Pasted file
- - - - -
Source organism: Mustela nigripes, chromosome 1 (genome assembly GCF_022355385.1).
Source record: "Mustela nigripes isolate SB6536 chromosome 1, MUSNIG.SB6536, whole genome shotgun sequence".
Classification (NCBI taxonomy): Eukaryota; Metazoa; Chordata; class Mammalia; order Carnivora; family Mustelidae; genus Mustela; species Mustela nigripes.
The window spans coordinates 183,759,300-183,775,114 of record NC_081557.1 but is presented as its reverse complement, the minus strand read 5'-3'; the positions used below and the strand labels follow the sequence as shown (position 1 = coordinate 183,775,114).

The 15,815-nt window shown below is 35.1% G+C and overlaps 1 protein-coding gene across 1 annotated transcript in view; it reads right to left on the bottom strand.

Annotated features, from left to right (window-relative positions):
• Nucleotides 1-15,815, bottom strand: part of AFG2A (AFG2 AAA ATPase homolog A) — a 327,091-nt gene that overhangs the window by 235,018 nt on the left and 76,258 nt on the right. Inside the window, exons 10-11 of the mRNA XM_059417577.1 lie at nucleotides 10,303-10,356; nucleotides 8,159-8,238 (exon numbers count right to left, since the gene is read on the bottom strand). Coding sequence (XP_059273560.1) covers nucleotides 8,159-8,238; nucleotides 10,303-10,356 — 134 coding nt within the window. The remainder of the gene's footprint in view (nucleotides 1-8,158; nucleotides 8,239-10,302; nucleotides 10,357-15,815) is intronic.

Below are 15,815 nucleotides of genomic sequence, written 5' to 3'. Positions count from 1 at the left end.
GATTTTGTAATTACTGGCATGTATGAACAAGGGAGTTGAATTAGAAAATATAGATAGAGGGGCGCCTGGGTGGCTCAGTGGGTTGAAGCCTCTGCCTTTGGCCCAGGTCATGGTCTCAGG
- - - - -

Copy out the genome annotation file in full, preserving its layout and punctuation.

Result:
Source organism: Mustela nigripes, chromosome 1 (genome assembly GCF_022355385.1).
Source record: "Mustela nigripes isolate SB6536 chromosome 1, MUSNIG.SB6536, whole genome shotgun sequence".
Classification (NCBI taxonomy): Eukaryota; Metazoa; Chordata; class Mammalia; order Carnivora; family Mustelidae; genus Mustela; species Mustela nigripes.
The window spans coordinates 183,759,300-183,775,114 of record NC_081557.1 but is presented as its reverse complement, the minus strand read 5'-3'; the positions used below and the strand labels follow the sequence as shown (position 1 = coordinate 183,775,114).

The 15,815-nt window shown below is 35.1% G+C and overlaps 1 protein-coding gene across 1 annotated transcript in view; it reads right to left on the bottom strand.

Annotated features, from left to right (window-relative positions):
• Nucleotides 1-15,815, bottom strand: part of AFG2A (AFG2 AAA ATPase homolog A) — a 327,091-nt gene that overhangs the window by 235,018 nt on the left and 76,258 nt on the right. Inside the window, exons 10-11 of the mRNA XM_059417577.1 lie at nucleotides 10,303-10,356; nucleotides 8,159-8,238 (exon numbers count right to left, since the gene is read on the bottom strand). Coding sequence (XP_059273560.1) covers nucleotides 8,159-8,238; nucleotides 10,303-10,356 — 134 coding nt within the window. The remainder of the gene's footprint in view (nucleotides 1-8,158; nucleotides 8,239-10,302; nucleotides 10,357-15,815) is intronic.

Below are 15,815 nucleotides of genomic sequence, written 5' to 3'. Positions count from 1 at the left end.
GATTTTGTAATTACTGGCATGTATGAACAAGGGAGTTGAATTAGAAAATATAGATAGAGGGGCGCCTGGGTGGCTCAGTGGGTTGAAGCCTCTGCCTTTGGCCCAGGTCATGGTCTCAGG